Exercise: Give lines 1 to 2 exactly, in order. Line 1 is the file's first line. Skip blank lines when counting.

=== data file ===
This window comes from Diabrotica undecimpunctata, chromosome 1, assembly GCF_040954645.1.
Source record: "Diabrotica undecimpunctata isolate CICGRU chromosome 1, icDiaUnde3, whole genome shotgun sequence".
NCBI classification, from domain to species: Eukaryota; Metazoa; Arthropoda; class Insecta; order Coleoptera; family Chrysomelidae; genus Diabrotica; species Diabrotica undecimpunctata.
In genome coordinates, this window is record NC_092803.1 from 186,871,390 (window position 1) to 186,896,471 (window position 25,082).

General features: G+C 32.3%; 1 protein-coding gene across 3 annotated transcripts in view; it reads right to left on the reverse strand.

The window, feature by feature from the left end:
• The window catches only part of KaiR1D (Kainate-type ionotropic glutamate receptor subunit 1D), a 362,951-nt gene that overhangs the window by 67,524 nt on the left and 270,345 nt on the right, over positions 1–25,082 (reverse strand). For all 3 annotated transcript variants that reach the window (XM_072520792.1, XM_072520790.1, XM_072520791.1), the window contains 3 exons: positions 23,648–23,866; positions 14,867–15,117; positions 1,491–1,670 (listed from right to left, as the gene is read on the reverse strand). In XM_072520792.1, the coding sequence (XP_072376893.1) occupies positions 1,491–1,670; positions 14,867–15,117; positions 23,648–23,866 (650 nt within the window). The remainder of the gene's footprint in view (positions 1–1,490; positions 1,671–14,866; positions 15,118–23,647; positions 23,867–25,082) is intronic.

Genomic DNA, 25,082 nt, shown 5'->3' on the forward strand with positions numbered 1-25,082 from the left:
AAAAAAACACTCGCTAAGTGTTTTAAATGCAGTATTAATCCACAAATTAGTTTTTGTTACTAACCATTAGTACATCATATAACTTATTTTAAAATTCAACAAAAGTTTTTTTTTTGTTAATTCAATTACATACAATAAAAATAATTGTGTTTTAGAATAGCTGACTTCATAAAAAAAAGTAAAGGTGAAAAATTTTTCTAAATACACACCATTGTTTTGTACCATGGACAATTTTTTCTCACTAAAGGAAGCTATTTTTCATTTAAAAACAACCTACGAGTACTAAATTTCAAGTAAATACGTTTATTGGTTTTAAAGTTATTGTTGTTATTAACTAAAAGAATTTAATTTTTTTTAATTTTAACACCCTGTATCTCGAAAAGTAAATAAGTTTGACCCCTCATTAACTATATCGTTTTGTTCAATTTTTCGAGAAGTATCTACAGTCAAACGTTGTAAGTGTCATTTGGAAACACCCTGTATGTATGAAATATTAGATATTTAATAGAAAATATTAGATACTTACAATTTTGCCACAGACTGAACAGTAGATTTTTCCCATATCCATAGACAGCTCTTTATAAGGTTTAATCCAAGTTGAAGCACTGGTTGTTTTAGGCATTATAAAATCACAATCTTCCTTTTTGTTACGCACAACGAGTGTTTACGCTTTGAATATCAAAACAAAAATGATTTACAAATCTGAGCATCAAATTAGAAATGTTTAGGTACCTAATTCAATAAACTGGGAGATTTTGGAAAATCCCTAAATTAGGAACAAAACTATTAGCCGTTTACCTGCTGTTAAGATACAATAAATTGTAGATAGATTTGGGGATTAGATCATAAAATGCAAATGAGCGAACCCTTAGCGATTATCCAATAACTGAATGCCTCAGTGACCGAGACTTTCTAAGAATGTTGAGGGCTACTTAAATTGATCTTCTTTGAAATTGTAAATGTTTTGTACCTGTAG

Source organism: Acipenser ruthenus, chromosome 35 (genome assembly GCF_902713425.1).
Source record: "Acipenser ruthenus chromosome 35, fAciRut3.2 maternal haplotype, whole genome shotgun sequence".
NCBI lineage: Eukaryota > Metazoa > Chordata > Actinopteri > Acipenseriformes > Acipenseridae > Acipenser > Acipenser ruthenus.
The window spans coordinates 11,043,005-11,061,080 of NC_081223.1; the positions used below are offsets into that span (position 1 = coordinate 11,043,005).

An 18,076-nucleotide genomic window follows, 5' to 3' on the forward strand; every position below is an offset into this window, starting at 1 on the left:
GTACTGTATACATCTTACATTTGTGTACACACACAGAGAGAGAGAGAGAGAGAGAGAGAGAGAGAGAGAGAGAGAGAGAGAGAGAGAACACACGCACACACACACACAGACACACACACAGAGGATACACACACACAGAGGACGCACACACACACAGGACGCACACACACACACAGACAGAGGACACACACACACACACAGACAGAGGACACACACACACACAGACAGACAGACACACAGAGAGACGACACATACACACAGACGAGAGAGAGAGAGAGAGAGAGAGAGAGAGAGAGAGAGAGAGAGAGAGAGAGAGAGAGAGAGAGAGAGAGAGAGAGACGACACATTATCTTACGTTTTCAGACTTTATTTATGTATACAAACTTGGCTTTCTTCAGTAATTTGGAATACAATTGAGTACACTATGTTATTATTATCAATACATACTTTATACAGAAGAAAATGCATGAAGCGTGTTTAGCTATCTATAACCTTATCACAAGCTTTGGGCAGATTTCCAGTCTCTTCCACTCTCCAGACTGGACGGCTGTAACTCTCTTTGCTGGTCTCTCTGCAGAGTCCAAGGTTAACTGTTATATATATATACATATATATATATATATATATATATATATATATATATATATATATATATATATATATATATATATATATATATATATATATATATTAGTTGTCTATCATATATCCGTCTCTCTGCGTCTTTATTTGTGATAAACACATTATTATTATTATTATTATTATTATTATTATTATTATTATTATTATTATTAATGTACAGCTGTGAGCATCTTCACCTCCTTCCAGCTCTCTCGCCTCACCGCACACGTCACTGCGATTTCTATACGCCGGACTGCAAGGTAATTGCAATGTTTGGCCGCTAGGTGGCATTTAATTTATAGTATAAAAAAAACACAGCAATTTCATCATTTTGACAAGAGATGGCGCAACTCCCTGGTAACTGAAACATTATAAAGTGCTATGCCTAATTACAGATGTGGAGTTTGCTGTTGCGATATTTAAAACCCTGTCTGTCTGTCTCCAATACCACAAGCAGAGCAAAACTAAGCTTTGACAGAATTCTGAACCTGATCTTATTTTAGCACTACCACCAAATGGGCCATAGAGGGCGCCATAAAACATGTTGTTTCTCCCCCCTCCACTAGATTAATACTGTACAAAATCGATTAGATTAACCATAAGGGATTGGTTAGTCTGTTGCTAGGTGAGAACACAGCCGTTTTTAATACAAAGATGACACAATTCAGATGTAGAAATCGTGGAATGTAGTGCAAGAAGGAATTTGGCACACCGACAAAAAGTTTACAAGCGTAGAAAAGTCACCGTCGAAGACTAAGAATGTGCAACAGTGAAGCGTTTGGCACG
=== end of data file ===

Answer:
This window comes from Diabrotica undecimpunctata, chromosome 1, assembly GCF_040954645.1.
Source record: "Diabrotica undecimpunctata isolate CICGRU chromosome 1, icDiaUnde3, whole genome shotgun sequence".